What it takes to get corporate clean energy deals done

corporate clean energy
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With a jigsaw puzzle of state, federal and local energy policies, buying renewable energy to power a business isn't cut and dry.

Where are we now when it comes to clean energy deployment?

Some 5,000 renewable energy power generation projects span the U.S. landscape, ranging from 175-megawatt wind farms to 3-megawatt solar projects, according to renewable energy advisory firm Altenex.

Corporations are already big buyers of all that energy. Big, iconic companies such as Apple, Google, Proctor & Gamble and Mars Inc., interested in moving away from fossil fuel energy to avoid price volatility, lower their energy costs and to satisfy constituents of consumers and shareholders who don’t want to affiliate with a company that adds to global warming.

Notwithstanding the Supreme Court ruling Tuesday to temporarily halt enforcement of the Clean Power Plan, the energy market is moving steadily toward renewables. Stocks of companies involved in coal and oil exploration are plummeting, coal mines are shutting and growing numbers of companies are committing to transition to renewables.

Still, buying clean energy to power a business isn't easy, according to panelists on a GreenBiz webcast this week, "Getting to Yes on Renewable Energy Deals (PDF)," sponsored by Altenex.

"CEOs and the C suite in general are under increasing pressure to develop comprehensive, cost effective carbon strategies that can satisfy multiple constituents," said Peter Kelly Detweiler, a principal at Northbridge Energy Partners LLC, during the webcast.

Entering power purchase agreements (PPAs), direct purchase agreements or contracting for installations all require managing "complex issues" around evaluating costs, forecasting energy economics, sourcing and risk assessment — not to mention lining up the financing, said Blaine Collison, managing director of Altenex.

"What’s really making this (market) go is the fact that renewables are compelling, there is a reduced cost benefit here to properly identify, analyze and execute a deal, there’s a reduced volatility benefit here. There’s clear additionality available, which is really important for sustainability goals,” Collison said. 

“The companies and institutions coming to this market and executing long time deals are creating new renewable energy supply," he said — as evidenced by the 5,000 renewable projects built or under development across the country.   

But he added "There are some challenges," and he recommended listening to companies that have navigated those challengs and negotiated deals.

For Kohl’s Department Stores, which operates with zero net carbon emissions after installing solar arrays on most of its 1,200 stores and entering direct energy purchase contracts, the key to completing a renewable deal is making sure the financials line up, then communicating both those benefits and the sustainability benefits to the C suite.

"I think the economics piece is really what helps drives the conversation and moves it up to the C suite quicker,” said Vince Lombardi, senior manager of sustainability and development at Kohl’s. While reducing carbon emissions has been Kohl's mission in seeking renewable power arrangements, it is often the financials that decide individual projects.

"For me it is looking out and being able to provide budget certainly and perhaps what our future energy curve might look like from the grid," Lombardi said.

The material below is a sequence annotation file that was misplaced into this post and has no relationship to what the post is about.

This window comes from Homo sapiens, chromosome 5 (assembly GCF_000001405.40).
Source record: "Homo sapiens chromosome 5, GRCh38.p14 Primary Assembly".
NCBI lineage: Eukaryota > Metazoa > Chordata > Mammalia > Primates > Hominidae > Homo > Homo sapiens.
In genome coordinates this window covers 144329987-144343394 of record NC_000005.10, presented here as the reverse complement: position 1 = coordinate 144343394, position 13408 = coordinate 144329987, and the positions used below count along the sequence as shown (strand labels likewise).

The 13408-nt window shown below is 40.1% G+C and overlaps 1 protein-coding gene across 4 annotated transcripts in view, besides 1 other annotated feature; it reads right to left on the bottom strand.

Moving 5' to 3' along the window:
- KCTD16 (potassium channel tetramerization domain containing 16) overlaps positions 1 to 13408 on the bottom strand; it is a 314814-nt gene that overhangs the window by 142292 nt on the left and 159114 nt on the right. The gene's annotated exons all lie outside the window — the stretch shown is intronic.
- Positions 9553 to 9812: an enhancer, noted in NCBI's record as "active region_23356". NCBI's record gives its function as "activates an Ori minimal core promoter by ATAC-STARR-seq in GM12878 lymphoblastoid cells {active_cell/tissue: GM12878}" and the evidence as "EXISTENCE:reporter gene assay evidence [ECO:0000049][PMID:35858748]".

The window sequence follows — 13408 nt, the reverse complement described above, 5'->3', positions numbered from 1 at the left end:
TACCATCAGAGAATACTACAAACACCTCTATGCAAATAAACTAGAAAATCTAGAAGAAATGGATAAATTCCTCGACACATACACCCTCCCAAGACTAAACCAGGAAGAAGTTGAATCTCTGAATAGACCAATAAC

He said the retailer lately has considered some PPAs so that it can scale its renewable power sourcing more quickly.

3M, the diversified manufacturer of business and consumer products, this week entered a power purchase agreement with Invenergy for 120 megawatts of wind power from its wind farm in Texas.

"This was a sustainability play; the financial modeling was a second leg to this platform," said 3M General Counsel Andrew Wilson. "Two of the largest conversations with the C suite were our commitment to renewable energy goals, 3M’s goal of 25 percent renewable energy by2025 and GHG reduction targets where our goal is to reduce GHGs to half of our 2002 determined baseline."

But he agreed that the key driver of choosing this deal and completing it was making sure it was financially beneficial. Many things come into play with that, including regulatory environment of the state.

"It is a fundamental part of our due diligence to look at what credentials that a project may offer and, of course, central to that is the regulatory credentials," Wilson said.

He said one of the financial "tipping points" in the wind deal was how swiftly the deal passed through the regulatory arena and the costs associated with regulation. It is a "decision criteria." 

3M's wind purchase is a big deal for the company, "the culmination of several years of developing a real renewable energy road map," Wilson said. It answers its science-based targets for reducing its emissions and getting 25 percent of its electricity from renewable sources. 

In general, power purchase deals seem to be more common among corporates than investing in onsite solar or wind projects for each of their buildings, although often companies do both.

Collison said a new emerging model is direct purchase agreements in which companies buy renewable power from a wind or solar generating facility but instead of taking physical delivery, they sell the power to the spot market, the wholesale market. They use those purchases not only to fulfill sustainability targets but also as hedges against rising energy costs because the original contract is typically for a fixed price.

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